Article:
Saturday, July 26, 2008

MadCatz Xbox 360 Arcade GameStick

I picked this up for $10 at Gamestop today. I've heard mixed things about the quality of the stick, but I wanted the spinner control and Astropop. It also came with codes for Time Pilot and Frogger, but I have both of those. I'll probably hold onto to them for use as a prize in an upcoming Sega-16 contest.

The control itself seems pretty decent. I haven't had the chance to check out the spinner in action, but the overall construction of the whole thing is pretty sound. I know I won't be using this for regular games, but it might actually be pretty useful for arcade titles. Even if it doesn't work out, I at least now have a third controller, and I'll just consider it as a bonus that came with Astropop (which is pretty cool)!

Thursday, July 24, 2008

So Long, Wii...

Growing up on a hefty diet of everything Sega, I was never really partial to a Nintendo console. I loved the NES and every iteration of the Game Boy, but the feeling was just never "there" for me for the other consoles. Still, I tried to give it another shot by buying a Wii off a friend of mine a little over a year ago. I figured this would be the console that would make me a big Nintendo fan again.

It didn't, and now, it's up for sale.

I don't know what else to do with the darn thing. I have seven games in my collection, including most of the requirements like Zelda: Twilight Princess and Super Mario Galaxy, and I even have few third party games like Zak & Wiki and Ghost Squad. Still, I take a look at the list of upcoming titles, and there is nothing that interests me at all. Compared with the laundry list of Xbox 360 and PS3 titles that are on my "to buy" list for the remainder of 2008, there really is no reason for me to own a Wii right now.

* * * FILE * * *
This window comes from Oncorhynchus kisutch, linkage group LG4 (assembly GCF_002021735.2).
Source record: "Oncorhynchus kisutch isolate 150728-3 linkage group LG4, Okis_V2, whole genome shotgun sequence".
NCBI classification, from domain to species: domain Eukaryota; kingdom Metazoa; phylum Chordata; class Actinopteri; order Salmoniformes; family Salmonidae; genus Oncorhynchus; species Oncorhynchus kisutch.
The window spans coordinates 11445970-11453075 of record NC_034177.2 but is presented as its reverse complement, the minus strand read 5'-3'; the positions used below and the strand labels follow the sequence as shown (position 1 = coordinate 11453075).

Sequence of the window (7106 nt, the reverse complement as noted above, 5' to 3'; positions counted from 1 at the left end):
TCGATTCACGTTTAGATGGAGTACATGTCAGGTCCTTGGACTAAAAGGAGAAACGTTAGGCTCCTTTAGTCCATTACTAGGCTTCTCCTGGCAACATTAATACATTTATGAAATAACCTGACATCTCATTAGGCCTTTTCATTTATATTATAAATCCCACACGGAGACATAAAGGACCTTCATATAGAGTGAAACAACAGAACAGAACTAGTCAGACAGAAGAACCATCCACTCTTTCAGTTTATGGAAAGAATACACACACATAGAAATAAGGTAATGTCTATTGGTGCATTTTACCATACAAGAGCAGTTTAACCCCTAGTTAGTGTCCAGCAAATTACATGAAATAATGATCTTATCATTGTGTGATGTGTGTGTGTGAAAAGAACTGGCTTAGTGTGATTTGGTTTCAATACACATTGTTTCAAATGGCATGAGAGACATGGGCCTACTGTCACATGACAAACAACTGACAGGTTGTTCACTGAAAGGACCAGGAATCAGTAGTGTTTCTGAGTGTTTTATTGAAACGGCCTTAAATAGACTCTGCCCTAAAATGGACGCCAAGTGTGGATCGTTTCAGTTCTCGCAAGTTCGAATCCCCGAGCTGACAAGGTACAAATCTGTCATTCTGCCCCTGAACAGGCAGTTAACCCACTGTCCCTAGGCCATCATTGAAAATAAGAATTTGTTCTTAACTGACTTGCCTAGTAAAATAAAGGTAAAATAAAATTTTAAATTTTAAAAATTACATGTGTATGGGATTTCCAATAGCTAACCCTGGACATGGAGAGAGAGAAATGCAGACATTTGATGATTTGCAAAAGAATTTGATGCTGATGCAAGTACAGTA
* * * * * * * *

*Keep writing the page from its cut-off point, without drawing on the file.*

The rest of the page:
I've actually been thinking of selling it off for about four months now. My justification for holding out has been along the lines of "I already have it, so I don't have to look for one later on. It's not hurting anyone under my TV," but thinking hard about it, I doubt I'll even bother looking for one at all later on. The Wii doesn't cater to my tastes, and that's unfortunate for me. Nintendo's too busy making money to care, and I understand that it needs to do what's best for it's bottom line. All companies do, and my defection won't hurt them at all in the long run.

The thing is, I don't care at all about Nintendo's bottom line. Unlike it, I care about being entertained, something the Wii is not doing. So rather than let it sit there and collect dust, I'm selling it to buy a Playstation 3. This is what's up for grabs:

Wii console with box and everything, Wii Sports with a custom Wii case. It has the following in memory:
  • Internet channel
  • Weather channel (Lol)
  • News channel (Lol x2)
  • Check Mii Out channel
  • Kirby's Adventure
  • Donkey Kong Country
  • Bonk's Adventure
  • Gunstar Heroes
  • Soldier Blade
  • Super Mario 64
  • 200 Wii points
I also have these games for sale:

  • Ghost Squad
  • Legend of Zelda: Twilight Princess
  • Link's Crossbow Training with Zapper (with custom Wii case)
  • Super Mario Galaxy
  • Super Paper Mario
  • Zak & Wiki
Anyone interested can simply comment here, check my sales thread over at Sega-16, or email me at

So long Wii.

Tuesday, July 22, 2008

Toys R Us Clearence = Happy Me!

I've been hitting up all the local TRU stores in my area, as I usually do, searching for any quality games that have dropped in price. Lately, however, I've been rewarded with some real bargains, and in this day and age of the $60+ game (here in P.R. at least), the cheaper I can find 'em, the better.